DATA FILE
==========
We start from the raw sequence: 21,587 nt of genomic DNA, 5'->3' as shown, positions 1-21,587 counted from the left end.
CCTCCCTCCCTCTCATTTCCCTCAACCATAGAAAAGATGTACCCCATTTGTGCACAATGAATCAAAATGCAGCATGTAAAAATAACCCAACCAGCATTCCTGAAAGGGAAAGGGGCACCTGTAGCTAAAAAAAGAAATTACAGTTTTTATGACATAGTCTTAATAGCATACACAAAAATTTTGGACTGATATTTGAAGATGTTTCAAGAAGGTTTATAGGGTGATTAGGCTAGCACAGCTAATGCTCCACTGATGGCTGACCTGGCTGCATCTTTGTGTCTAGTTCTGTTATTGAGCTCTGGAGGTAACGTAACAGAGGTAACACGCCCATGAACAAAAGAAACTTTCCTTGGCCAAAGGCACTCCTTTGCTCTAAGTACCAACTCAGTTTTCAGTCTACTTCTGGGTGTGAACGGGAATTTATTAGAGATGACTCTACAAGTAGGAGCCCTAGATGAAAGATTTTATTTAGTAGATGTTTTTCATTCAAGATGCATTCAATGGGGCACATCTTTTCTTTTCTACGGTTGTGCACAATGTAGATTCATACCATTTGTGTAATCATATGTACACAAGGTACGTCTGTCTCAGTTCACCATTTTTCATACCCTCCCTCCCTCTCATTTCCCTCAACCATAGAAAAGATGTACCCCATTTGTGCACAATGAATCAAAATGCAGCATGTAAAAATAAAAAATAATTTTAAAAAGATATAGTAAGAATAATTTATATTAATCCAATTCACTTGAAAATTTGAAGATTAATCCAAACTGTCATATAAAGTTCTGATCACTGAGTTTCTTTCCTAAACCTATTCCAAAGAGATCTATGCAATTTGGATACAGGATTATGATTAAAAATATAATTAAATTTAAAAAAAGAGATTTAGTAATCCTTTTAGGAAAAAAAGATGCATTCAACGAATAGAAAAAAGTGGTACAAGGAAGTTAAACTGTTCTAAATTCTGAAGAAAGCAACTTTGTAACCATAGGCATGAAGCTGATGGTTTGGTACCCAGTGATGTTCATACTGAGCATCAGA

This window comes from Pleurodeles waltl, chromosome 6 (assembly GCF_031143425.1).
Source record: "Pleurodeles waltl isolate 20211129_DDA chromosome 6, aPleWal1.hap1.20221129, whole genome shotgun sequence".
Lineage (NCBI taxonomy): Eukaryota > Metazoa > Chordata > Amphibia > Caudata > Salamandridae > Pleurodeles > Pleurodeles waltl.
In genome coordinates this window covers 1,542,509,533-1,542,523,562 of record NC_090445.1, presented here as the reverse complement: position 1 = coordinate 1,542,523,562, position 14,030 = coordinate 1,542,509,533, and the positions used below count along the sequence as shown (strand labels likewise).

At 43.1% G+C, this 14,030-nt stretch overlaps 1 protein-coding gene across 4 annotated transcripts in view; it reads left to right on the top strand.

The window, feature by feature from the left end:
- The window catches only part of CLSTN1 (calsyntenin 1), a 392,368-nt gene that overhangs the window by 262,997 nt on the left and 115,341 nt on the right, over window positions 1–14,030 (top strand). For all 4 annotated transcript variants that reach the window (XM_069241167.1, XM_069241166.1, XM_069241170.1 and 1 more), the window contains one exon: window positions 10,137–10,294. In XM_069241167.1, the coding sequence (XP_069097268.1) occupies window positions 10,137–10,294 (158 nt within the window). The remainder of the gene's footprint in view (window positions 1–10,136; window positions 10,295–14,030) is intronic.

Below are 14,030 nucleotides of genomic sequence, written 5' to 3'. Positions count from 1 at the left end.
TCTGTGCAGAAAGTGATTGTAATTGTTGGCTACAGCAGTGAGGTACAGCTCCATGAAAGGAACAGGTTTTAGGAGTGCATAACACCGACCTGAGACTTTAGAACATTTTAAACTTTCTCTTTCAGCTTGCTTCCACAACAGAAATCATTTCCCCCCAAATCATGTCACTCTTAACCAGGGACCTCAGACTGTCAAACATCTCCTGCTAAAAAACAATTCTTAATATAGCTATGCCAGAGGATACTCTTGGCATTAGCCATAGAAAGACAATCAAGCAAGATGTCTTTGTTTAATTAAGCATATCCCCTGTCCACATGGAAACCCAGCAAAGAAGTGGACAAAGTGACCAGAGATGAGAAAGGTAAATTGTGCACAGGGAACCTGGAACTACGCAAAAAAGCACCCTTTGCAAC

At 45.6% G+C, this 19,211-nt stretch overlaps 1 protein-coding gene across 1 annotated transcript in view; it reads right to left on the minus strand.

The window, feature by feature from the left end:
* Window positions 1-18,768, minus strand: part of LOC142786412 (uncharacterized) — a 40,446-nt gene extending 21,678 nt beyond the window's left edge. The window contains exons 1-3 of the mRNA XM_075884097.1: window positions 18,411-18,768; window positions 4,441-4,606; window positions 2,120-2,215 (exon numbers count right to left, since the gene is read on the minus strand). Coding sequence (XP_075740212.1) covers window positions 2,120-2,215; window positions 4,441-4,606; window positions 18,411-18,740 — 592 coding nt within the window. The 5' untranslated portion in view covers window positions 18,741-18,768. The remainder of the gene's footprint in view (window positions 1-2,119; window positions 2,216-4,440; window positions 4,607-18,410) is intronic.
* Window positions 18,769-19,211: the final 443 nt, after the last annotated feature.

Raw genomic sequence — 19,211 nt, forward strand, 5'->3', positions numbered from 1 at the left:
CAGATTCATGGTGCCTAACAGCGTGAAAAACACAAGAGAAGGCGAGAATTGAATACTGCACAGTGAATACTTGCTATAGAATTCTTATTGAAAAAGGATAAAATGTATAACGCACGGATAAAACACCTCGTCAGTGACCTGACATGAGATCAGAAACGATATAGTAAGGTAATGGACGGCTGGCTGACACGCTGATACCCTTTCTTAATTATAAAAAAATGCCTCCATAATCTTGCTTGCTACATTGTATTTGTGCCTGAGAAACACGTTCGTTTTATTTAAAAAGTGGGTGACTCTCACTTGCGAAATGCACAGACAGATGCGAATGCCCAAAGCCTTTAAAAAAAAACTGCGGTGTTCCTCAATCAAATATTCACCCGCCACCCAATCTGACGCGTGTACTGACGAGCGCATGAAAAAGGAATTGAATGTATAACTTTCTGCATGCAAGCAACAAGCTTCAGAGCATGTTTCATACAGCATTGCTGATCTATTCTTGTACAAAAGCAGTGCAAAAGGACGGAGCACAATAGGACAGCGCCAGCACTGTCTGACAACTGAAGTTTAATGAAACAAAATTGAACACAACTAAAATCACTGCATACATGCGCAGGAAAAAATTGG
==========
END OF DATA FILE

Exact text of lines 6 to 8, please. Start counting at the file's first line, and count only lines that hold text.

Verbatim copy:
In genome coordinates this window covers 1,542,509,533-1,542,523,562 of record NC_090445.1, presented here as the reverse complement: position 1 = coordinate 1,542,523,562, position 14,030 = coordinate 1,542,509,533, and the positions used below count along the sequence as shown (strand labels likewise).

At 43.1% G+C, this 14,030-nt stretch overlaps 1 protein-coding gene across 4 annotated transcripts in view; it reads left to right on the top strand.

The window, feature by feature from the left end: